Molecular Mechanisms of Tumor Cell Invasion

CHS Research Group Molecular Mechanisms of Tumor Cell Invasion

Dr. Björn Tews

Real-time Cell Analysis (RTCA) of cells overexpressing a wildtype (wt) or inactive (mut) form of a sphingolipid G-protein coupled receptor which negatively regulates cell adhesion and spreading on a CNS myelin substrate. Cell Index (CI) decribes a relative change in electrical impedance representing the morphological cell status. Data shown are mean values ± SEM.
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Glioblastoma is the most aggressive brain tumor with a poor prognosis, as reflected by a median patient survival of about 14 months. The invasive nature of glioma cells mainly accounts for their resistance to current treatment modalities: the diffusely infiltrating tumor cells, which evade surgical resection and survive treatment, inevitably give rise to reoccurring tumors. We are studying three different paradigms, which mediate brain tumor invasion and resistance: (1) Alteration of the extracellular matrix by secreted glycoproteins involving the Unfolded Protein Response (UPR); (2) expression of pro-invasive endogenous driver proteins and (3) cross talk of tumor with stroma cells (e.g., microglia), which then supports tumor growth and invasion.

The invasion of the surrounding healthy brain tissues by glioma cells does not happen randomly. It has been found to be associated with distinct anatomic structures such as the basement membranes of blood vessels. With regards to migration and invasion, the inhibitory myelin pathways (Kempf and Tews et al., 2013) also serve as essential structures for glioma cell invasion. The currently used standard therapies, such as radio and alkylating chemotherapy, target dividing cells. Yet, invading cells seem to be therapy-resistant, which creates a major problem for efficient treatment. New therapeutic agents could render cells more susceptible to established therapeutic methods. In this connection, specific branches of the UPR show great potential as targets for therapeutic interventions. We investigate the UPR in glioma in the SUPR-G consortium.

Magnetic resonance imaging (MRI) is a versatile tool that can monitor how the blood vessel system of a tumor changes over time in living animals. On the other hand, Selective Plane Illumination Microscopy (SPIM, ultramicroscopy) is able to determine the structure of single cells of a particular type. We have combined these techniques and developed an imaging platform that allows the formation of tumor blood vessels and invasion of tumor cells to be precisely mapped in the setting of a preclinical study (Breckwoldt and Bode et al., 2015).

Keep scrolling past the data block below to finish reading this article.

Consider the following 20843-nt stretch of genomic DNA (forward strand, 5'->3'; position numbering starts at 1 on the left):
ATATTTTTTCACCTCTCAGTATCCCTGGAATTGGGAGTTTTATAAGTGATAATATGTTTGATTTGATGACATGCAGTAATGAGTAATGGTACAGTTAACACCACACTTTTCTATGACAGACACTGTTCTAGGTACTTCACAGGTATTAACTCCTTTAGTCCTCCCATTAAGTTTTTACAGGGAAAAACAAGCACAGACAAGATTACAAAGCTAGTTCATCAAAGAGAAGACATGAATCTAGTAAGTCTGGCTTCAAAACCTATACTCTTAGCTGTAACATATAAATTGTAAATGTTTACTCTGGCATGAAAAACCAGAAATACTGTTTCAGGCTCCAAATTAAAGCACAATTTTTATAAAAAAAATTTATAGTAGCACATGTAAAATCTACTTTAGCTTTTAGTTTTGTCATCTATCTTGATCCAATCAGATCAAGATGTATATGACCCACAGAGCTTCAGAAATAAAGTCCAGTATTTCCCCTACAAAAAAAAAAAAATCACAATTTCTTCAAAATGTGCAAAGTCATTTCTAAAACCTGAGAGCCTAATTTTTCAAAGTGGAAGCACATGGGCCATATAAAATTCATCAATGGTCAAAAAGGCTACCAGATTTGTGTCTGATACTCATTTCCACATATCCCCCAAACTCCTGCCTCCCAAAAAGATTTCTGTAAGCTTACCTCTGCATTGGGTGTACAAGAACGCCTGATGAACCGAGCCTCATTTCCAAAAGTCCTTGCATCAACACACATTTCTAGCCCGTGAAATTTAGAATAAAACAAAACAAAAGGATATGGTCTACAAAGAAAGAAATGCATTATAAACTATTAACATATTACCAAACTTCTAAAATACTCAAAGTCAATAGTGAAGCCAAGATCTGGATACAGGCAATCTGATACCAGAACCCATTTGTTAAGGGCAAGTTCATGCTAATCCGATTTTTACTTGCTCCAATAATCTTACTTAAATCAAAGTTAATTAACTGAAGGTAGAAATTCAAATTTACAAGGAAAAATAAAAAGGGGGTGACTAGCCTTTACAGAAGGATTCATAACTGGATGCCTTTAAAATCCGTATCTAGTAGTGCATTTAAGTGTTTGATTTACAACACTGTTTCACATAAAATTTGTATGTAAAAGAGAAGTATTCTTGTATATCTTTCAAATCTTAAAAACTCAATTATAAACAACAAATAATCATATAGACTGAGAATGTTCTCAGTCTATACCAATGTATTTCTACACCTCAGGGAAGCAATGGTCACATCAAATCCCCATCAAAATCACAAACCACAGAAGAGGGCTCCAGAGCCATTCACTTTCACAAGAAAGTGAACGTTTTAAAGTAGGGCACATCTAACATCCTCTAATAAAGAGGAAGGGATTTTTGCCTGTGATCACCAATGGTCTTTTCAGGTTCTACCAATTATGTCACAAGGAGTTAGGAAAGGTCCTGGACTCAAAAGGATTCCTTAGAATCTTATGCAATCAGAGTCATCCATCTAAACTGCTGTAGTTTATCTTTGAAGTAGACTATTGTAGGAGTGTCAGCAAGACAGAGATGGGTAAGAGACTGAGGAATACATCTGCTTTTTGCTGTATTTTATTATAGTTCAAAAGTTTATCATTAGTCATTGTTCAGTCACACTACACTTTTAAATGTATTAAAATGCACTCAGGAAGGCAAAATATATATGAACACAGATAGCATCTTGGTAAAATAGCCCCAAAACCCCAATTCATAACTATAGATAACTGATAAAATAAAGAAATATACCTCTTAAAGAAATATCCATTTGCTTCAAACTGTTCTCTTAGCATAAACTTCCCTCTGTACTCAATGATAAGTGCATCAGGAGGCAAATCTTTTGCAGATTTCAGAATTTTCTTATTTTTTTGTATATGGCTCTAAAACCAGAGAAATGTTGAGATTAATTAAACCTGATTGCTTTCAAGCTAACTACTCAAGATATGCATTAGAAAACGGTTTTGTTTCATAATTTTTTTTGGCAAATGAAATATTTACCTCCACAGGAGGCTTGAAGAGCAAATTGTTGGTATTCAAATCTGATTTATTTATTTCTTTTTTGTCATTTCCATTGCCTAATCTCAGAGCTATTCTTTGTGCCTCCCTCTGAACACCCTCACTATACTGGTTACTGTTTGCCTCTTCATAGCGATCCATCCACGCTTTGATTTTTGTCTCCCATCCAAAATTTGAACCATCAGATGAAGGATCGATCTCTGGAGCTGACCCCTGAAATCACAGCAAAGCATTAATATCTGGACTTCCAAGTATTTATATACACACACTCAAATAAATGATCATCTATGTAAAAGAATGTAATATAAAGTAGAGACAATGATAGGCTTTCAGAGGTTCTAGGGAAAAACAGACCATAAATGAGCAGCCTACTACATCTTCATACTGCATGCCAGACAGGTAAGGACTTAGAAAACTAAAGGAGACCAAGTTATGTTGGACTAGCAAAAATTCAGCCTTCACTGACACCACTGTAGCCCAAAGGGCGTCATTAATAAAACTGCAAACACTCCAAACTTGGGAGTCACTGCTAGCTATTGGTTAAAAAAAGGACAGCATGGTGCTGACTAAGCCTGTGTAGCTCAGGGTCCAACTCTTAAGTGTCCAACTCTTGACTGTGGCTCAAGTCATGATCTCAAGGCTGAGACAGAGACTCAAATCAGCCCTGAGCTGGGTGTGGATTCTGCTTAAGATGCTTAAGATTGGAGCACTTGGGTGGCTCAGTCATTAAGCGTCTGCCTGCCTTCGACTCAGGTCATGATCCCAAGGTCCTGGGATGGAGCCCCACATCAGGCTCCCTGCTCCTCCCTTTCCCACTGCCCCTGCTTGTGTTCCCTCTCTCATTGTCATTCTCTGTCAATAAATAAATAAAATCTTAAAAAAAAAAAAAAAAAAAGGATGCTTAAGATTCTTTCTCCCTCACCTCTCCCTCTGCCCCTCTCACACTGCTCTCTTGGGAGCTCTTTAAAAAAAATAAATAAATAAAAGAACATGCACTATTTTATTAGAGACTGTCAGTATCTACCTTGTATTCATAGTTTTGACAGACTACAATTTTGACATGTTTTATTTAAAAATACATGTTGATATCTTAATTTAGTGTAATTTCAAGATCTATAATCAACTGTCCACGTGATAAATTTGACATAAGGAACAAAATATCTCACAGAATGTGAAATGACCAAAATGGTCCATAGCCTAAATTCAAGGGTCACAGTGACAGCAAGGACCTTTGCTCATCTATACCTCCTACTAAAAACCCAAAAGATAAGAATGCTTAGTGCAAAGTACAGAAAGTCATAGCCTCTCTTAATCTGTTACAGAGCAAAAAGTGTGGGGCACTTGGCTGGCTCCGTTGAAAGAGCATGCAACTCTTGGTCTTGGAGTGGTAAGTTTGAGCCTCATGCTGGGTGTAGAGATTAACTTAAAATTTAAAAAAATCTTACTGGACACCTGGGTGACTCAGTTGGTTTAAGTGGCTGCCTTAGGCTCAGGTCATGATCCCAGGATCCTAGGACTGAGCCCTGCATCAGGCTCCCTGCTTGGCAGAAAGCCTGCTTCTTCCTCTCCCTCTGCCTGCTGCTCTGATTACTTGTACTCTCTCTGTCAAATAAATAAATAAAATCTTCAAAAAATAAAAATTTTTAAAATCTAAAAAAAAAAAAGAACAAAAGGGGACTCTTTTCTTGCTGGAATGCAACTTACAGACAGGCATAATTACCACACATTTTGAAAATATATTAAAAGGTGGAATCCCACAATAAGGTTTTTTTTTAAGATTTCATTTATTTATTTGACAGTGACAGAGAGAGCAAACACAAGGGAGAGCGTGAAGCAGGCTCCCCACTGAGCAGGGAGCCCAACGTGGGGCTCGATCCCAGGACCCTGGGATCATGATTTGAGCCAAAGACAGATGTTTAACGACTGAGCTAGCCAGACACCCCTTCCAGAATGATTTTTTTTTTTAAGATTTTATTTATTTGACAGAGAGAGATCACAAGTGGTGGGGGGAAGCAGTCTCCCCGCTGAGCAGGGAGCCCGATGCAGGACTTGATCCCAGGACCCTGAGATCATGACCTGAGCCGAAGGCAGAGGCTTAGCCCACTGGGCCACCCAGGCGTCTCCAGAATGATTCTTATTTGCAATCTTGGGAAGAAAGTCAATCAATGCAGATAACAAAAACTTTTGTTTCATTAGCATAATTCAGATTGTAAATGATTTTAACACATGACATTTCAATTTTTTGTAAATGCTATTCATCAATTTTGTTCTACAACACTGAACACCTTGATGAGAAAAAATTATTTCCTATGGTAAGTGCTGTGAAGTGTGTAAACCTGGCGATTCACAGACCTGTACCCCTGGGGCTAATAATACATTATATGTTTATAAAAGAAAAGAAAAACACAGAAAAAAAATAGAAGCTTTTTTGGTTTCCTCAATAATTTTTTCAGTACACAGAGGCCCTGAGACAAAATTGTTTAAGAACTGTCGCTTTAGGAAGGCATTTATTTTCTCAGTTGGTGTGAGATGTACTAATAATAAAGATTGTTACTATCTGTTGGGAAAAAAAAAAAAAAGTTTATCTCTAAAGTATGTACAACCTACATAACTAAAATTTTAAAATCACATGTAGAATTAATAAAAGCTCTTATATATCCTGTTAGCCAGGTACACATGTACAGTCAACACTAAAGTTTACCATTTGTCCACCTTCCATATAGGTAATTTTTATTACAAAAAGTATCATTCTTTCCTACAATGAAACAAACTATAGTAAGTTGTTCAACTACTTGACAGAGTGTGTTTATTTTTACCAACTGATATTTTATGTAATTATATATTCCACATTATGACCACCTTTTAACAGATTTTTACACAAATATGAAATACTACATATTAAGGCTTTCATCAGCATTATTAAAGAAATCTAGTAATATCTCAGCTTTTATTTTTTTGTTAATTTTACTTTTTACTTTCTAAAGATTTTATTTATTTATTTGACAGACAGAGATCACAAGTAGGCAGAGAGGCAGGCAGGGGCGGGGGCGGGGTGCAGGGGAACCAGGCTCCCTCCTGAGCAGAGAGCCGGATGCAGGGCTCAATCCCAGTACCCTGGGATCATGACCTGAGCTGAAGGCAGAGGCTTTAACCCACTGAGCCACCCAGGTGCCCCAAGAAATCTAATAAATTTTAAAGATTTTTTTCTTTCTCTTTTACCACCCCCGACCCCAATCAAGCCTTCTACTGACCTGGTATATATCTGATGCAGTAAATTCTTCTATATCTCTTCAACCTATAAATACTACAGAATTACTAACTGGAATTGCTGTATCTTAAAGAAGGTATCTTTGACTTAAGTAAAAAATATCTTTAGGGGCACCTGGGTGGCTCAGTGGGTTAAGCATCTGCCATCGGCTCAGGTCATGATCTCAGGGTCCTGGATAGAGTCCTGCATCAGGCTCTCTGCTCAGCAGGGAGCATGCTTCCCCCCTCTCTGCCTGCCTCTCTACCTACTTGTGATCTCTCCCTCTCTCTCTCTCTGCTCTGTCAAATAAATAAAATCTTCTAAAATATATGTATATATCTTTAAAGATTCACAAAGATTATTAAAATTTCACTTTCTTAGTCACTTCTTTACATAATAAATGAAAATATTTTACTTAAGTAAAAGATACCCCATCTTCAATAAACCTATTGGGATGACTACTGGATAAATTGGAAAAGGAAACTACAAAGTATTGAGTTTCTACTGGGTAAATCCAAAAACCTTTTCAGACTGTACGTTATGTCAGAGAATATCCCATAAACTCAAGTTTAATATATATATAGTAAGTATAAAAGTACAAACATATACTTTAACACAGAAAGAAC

FUTURE OUTLOOK
Currently, new inhibitors are being developed, offering the possibility of combined treatments that may be more effective than using a single drug on its own. Our imaging platform will allow the therapeutic effects obtained by these new treatments to be analyzed in detail during further preclinical studies.

Contact

Dr. Björn Tews
Molecular Mechanisms of Tumor Cell Invasion (V077)

CHS Research Group at CellNetworks Heidelberg University and DKFZ
Deutsches Krebsforschungszentrum
Im Neuenheimer Feld 581
69120 Heidelberg

Tel: +49 6221 42 1570
E-Mail: b.tews@dkfz.de

Selected Publications

  • Breckwoldt M.O.*, Bode J.*, Kurz F.T., Hoffmann A., Ochs K., Ott M., Deumelandt K., Krüwel T., Schwarz D., Fischer M., Helluy X., Milford D., Kirschbaum K., Solecki G., Chiblak S., Abdollahi A., Winkler F., Wick W., Platten M., Heiland S., Bendszus M.* and Tews B.* Correlated magnetic resonance imaging and ultramicroscopy (MR-UM) is a tool kit to assess the dynamics of glioma angiogenesis. eLife 2016;5:e11712
  • Kempf A.*, Tews B.*, Arzt ME., Weinmann O., Obermair FJ., Pernet V., Zagrebelsky M., Delekate A., Iobbi C., Zemmar A., Ristic Z., Gullo M., Spies P., Dodd D., Gygax D., Korte M., Schwab ME. (2014). The Sphingolipid Receptor S1PR2 Is a Receptor for Nogo-A Repressing Synaptic Plasticity. PLoS Biology. Recommended by F1000.
  • Tews B. et al. (2013). Synthetic microRNA-mediated downregulation of Nogo-A in transgenic rats reveals its role as regulator of synaptic plasticity and cognitive function. Proc Natl Acad Sci U S A, 110, 6583–6588.
  • Dittmann LM, Danner A, Gronych J, Wolter M, Stühler K, Grzendowski M, Becker N, Bageritz J, Goidts V, Toedt G, Felsberg J, Sabel MC, Barbus S, Reifenberger G, Lichter P, Tews B. (2011). Downregulation of PRDX1 by promoter hypermethylation is frequent in 1p/19q-deleted oligodendroglial tumours and increases radio- and chemosensitivity of Hs683 glioma cells in vitro. Oncogene. 2011 Dec 12. doi: 10.1038/onc.2011.513.
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